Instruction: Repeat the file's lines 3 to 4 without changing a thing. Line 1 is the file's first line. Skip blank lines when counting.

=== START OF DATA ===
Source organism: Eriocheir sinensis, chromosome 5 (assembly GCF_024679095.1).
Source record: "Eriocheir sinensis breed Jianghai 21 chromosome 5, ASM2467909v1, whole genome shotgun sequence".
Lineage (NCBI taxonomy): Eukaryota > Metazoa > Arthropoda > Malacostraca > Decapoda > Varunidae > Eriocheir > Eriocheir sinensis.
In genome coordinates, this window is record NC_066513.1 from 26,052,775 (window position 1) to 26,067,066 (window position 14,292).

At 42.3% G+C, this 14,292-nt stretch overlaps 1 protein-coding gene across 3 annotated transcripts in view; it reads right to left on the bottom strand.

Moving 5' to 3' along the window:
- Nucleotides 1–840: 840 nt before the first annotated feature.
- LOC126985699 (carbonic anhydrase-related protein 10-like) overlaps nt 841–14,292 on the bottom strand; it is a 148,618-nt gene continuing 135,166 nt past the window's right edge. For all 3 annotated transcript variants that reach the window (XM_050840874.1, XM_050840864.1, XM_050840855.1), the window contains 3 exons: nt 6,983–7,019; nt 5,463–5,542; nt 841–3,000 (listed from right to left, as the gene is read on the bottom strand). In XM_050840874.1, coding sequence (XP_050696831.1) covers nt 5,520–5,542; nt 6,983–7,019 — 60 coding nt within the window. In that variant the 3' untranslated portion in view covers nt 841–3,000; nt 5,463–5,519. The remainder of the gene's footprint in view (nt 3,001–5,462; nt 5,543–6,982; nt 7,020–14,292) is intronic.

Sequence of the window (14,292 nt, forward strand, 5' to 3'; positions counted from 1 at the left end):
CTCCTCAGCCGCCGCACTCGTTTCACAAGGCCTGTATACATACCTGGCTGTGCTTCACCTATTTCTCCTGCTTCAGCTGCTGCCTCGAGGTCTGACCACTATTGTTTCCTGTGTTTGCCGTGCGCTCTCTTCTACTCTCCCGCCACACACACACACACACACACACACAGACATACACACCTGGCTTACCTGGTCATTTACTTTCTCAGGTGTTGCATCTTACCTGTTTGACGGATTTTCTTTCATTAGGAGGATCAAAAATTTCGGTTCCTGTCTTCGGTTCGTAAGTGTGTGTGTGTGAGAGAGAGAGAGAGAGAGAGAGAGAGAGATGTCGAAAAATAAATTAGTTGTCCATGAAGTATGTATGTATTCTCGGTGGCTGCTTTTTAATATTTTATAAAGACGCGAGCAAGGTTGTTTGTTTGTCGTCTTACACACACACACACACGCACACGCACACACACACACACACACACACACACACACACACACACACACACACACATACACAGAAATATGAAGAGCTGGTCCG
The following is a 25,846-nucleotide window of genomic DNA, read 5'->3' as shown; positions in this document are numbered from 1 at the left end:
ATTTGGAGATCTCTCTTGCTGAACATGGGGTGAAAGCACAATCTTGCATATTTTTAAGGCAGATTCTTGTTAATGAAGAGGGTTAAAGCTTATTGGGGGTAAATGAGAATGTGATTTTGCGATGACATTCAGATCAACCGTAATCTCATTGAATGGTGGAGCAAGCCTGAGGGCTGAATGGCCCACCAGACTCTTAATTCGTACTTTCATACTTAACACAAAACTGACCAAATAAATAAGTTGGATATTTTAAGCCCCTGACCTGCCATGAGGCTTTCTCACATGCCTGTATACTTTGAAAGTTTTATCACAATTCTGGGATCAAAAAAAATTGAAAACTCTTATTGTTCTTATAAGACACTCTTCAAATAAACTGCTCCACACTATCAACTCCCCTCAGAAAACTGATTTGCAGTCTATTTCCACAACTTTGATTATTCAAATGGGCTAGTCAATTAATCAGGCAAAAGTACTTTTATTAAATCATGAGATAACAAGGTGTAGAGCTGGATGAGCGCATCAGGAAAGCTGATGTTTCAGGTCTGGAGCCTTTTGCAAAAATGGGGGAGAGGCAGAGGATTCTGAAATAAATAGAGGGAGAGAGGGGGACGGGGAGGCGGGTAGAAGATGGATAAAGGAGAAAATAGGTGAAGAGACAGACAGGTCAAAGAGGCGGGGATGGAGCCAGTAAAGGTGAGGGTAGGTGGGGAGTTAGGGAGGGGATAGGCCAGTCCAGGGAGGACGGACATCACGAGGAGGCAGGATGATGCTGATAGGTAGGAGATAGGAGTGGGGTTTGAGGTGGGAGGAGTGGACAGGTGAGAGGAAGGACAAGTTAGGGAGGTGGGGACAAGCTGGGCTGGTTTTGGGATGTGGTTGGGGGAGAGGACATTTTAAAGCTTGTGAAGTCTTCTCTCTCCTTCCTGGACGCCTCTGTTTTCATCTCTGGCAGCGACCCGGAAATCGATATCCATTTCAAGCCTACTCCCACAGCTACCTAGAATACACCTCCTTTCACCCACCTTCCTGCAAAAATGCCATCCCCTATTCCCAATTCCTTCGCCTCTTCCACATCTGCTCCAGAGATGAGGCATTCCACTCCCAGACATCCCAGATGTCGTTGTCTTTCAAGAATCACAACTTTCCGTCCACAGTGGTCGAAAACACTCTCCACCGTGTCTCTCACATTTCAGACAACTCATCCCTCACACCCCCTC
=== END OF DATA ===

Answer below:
Lineage (NCBI taxonomy): Eukaryota > Metazoa > Arthropoda > Malacostraca > Decapoda > Varunidae > Eriocheir > Eriocheir sinensis.
In genome coordinates, this window is record NC_066513.1 from 26,052,775 (window position 1) to 26,067,066 (window position 14,292).